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Thursday, February 9, 2012

Castle Doctrine Likely to Pass House of Delegates Today

Delegate Rob Richard "Dickie" Bell's Castle Doctrine Bill (HB 48) will likely easily pass on the House Floor today and advance to the Senate.  During yesterday's debate, opponents of the bill used some outlandish claims to argue against the bill.
Democrats railed against the measure, pointing to various scenarios in which it could be used to justify killing an ex-girlfriend, or even a Girl Scout.
Delegate Habeeb's HB 14, a bill that would provide civil immunity for using deadly force in self-defense in your home, is also on Third Reading today.  That bill too is expected to pass.

4 comments:

JBolich said...

I'm confused. Isn't this a Senate Bill (SB4) too? Are they running in both houses concurrently?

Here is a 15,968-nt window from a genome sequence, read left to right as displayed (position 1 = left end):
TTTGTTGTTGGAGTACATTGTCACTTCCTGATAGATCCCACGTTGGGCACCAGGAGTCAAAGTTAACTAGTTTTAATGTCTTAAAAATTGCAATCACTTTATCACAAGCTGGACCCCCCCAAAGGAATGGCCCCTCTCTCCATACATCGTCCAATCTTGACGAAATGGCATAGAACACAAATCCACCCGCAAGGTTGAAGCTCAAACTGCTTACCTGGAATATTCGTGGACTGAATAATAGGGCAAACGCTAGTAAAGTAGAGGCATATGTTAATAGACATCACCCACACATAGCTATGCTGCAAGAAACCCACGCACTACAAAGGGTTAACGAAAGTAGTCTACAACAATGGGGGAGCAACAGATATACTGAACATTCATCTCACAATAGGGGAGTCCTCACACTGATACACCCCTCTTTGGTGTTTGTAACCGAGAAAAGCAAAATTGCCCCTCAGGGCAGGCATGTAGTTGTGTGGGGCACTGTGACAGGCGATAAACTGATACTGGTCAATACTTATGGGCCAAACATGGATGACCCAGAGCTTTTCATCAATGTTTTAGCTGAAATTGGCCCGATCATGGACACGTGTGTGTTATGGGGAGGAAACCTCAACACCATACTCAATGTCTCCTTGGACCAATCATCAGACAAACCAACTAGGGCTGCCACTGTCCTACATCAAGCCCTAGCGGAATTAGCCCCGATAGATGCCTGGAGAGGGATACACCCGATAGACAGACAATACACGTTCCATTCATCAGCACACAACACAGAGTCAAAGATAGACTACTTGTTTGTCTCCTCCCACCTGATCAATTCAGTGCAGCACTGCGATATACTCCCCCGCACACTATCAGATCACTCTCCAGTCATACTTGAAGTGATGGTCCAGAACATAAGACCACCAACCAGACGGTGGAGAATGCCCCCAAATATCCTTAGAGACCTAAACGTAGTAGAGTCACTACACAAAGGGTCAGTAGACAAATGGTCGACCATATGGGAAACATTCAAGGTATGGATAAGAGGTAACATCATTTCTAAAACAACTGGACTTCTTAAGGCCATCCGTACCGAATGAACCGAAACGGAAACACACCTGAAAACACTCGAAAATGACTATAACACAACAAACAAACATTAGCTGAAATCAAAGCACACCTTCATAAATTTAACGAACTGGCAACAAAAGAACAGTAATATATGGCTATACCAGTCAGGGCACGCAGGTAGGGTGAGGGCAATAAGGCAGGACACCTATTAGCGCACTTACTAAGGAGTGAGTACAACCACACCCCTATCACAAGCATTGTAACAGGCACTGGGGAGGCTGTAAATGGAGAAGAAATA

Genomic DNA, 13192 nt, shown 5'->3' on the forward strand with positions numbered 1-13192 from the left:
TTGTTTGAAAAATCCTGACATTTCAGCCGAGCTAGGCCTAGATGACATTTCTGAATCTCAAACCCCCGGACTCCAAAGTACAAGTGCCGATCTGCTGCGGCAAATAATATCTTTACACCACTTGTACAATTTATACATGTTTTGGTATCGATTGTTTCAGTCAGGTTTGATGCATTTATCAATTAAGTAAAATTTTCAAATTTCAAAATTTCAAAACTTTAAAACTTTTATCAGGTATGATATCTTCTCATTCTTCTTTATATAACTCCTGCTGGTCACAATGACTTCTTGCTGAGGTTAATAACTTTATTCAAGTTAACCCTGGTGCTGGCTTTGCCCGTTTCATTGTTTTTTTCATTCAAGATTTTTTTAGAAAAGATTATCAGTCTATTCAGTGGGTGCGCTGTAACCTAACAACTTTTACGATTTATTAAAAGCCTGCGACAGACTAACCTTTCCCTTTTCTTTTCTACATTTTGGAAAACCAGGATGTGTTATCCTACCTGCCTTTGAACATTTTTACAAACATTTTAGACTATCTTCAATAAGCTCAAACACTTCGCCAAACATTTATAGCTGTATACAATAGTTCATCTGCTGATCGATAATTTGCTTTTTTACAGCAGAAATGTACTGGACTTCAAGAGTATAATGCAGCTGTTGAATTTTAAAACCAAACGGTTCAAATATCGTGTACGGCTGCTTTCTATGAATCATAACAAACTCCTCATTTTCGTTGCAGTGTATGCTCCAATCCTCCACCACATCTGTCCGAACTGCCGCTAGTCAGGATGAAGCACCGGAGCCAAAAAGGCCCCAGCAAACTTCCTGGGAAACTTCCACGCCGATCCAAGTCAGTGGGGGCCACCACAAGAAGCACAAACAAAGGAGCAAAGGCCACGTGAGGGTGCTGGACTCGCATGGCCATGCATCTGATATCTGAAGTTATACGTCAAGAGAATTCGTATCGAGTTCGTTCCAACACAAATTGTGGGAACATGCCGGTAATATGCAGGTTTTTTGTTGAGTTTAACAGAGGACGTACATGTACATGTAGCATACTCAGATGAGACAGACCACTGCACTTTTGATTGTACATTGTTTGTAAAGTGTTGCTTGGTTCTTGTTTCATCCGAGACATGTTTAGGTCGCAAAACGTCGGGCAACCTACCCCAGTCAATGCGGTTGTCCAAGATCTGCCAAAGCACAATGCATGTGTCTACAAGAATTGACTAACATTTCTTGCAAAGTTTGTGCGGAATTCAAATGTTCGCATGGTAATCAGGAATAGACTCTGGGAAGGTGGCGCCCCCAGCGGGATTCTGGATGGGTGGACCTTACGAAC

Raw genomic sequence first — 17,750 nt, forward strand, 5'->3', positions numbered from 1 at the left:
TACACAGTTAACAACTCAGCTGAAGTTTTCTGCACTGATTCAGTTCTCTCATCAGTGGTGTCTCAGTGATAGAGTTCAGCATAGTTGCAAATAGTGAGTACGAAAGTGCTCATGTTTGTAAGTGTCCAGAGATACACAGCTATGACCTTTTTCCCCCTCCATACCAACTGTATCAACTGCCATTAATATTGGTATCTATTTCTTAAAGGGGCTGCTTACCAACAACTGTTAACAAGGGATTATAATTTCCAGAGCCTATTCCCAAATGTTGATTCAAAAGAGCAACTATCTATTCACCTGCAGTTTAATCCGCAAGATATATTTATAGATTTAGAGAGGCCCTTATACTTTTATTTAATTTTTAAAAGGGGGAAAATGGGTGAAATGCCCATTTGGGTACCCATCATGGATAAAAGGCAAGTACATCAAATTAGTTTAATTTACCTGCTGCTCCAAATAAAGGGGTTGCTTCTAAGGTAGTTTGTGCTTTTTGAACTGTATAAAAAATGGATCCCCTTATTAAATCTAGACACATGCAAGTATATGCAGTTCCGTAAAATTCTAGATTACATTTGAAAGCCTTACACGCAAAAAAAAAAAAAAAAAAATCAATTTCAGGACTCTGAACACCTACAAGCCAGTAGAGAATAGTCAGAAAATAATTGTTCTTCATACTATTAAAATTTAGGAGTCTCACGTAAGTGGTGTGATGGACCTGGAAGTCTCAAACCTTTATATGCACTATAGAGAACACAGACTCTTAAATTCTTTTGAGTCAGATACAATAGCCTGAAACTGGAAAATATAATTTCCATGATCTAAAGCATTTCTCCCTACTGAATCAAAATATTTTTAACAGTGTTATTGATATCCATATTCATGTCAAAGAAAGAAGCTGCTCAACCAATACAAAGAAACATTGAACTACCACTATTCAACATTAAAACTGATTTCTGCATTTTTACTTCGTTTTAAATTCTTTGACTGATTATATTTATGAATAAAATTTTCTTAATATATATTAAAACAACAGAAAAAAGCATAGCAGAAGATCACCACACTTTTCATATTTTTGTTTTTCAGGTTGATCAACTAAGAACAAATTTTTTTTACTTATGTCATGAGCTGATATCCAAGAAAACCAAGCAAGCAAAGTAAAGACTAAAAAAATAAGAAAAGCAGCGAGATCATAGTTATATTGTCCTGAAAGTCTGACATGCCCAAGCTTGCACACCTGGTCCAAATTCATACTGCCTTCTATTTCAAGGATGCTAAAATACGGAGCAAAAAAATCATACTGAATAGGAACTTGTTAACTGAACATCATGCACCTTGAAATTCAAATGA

VSSA Legislative Chairman said...

That's correct. It is not unusual for bills to have have is referred to as "dual introduction." Most of the firearm related bills introduced in the House were also introduced in the Senate.

JBolich said...

So how does that work? If both bills continue along the process and are passed in the House and Senate respectively, do both go to the Governor to be ratified?

And do you have guess-timation on how long it will take for these two bills to run their course? I mean, they both seem to have enough support to pass both the Senate and the House, how long until they get to the Governor?

VSSA Legislative Chairman said...

If both bills pass, they both go to the Governor. He can then sign, amend or veto. As far as schedule, it depends on when the respective committees take up the bills. They won't consider legislation from the other house until after "Crossover" (February 14). While it is possible that they could reach the Governor before the end of the session, it is more likely that they will not complete the process until the last week. The Governor then has until a week before the reconvened session (scheduled for April 18) to act. In any case, the signed bills will not take affect until July 1.